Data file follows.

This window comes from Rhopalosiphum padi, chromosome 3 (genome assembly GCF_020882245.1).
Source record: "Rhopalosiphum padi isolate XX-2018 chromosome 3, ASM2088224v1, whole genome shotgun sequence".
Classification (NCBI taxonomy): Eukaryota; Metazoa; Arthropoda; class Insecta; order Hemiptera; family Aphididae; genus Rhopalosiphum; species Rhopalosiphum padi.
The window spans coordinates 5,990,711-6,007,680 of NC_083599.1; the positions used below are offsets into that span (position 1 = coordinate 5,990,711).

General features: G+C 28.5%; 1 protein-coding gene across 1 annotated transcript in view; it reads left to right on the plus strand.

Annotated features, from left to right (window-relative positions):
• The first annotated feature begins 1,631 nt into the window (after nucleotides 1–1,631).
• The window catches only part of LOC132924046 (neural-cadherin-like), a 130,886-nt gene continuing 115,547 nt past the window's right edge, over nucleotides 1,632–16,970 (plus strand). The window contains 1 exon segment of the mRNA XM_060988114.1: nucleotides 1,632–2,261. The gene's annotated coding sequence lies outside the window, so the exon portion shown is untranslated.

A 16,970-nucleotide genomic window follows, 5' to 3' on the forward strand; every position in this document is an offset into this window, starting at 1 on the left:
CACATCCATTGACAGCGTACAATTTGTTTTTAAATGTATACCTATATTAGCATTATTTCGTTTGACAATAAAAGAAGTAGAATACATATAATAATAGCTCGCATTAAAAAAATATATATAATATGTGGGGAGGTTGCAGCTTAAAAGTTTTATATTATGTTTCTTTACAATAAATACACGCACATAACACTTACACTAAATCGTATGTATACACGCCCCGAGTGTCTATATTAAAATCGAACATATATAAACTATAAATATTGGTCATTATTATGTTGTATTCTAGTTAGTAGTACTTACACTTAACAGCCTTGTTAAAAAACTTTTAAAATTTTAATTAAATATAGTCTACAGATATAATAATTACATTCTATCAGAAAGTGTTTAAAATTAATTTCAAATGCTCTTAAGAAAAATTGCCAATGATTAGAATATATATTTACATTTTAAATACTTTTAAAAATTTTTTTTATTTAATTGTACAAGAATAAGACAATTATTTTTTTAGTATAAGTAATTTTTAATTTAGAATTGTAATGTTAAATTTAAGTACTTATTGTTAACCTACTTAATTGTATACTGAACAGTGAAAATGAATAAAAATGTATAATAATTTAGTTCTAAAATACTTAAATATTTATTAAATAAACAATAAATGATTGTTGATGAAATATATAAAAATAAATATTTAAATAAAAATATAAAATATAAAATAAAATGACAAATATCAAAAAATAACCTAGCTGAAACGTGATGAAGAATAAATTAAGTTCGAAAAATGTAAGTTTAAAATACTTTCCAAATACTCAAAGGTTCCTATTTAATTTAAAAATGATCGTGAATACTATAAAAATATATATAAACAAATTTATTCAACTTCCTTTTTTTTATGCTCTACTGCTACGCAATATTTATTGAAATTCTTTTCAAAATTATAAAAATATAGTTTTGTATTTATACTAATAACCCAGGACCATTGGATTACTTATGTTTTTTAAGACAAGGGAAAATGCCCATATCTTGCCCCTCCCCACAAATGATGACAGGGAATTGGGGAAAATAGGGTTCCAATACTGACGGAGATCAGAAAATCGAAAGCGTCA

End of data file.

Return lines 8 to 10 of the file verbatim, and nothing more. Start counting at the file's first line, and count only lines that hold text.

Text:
• The window catches only part of LOC132924046 (neural-cadherin-like), a 130,886-nt gene continuing 115,547 nt past the window's right edge, over nucleotides 1,632–16,970 (plus strand). The window contains 1 exon segment of the mRNA XM_060988114.1: nucleotides 1,632–2,261. The gene's annotated coding sequence lies outside the window, so the exon portion shown is untranslated.

A 16,970-nucleotide genomic window follows, 5' to 3' on the forward strand; every position in this document is an offset into this window, starting at 1 on the left:
CACATCCATTGACAGCGTACAATTTGTTTTTAAATGTATACCTATATTAGCATTATTTCGTTTGACAATAAAAGAAGTAGAATACATATAATAATAGCTCGCATTAAAAAAATATATATAATATGTGGGGAGGTTGCAGCTTAAAAGTTTTATATTATGTTTCTTTACAATAAATACACGCACATAACACTTACACTAAATCGTATGTATACACGCCCCGAGTGTCTATATTAAAATCGAACATATATAAACTATAAATATTGGTCATTATTATGTTGTATTCTAGTTAGTAGTACTTACACTTAACAGCCTTGTTAAAAAACTTTTAAAATTTTAATTAAATATAGTCTACAGATATAATAATTACATTCTATCAGAAAGTGTTTAAAATTAATTTCAAATGCTCTTAAGAAAAATTGCCAATGATTAGAATATATATTTACATTTTAAATACTTTTAAAAATTTTTTTTATTTAATTGTACAAGAATAAGACAATTATTTTTTTAGTATAAGTAATTTTTAATTTAGAATTGTAATGTTAAATTTAAGTACTTATTGTTAACCTACTTAATTGTATACTGAACAGTGAAAATGAATAAAAATGTATAATAATTTAGTTCTAAAATACTTAAATATTTATTAAATAAACAATAAATGATTGTTGATGAAATATATAAAAATAAATATTTAAATAAAAATATAAAATATAAAATAAAATGACAAATATCAAAAAATAACCTAGCTGAAACGTGATGAAGAATAAATTAAGTTCGAAAAATGTAAGTTTAAAATACTTTCCAAATACTCAAAGGTTCCTATTTAATTTAAAAATGATCGTGAATACTATAAAAATATATATAAACAAATTTATTCAACTTCCTTTTTTTTATGCTCTACTGCTACGCAATATTTATTGAAATTCTTTTCAAAATTATAAAAATATAGTTTTGTATTTATACTAATAACCCAGGACCATTGGATTACTTATGTTTTTTAAGACAAGGGAAAATGCCCATATCTTGCCCCTCCCCACAAATGATGACAGGGAATTGGGGAAAATAGGGTTCCAATACTGACGGAGATCAGAAAATCGAAAGCGTCA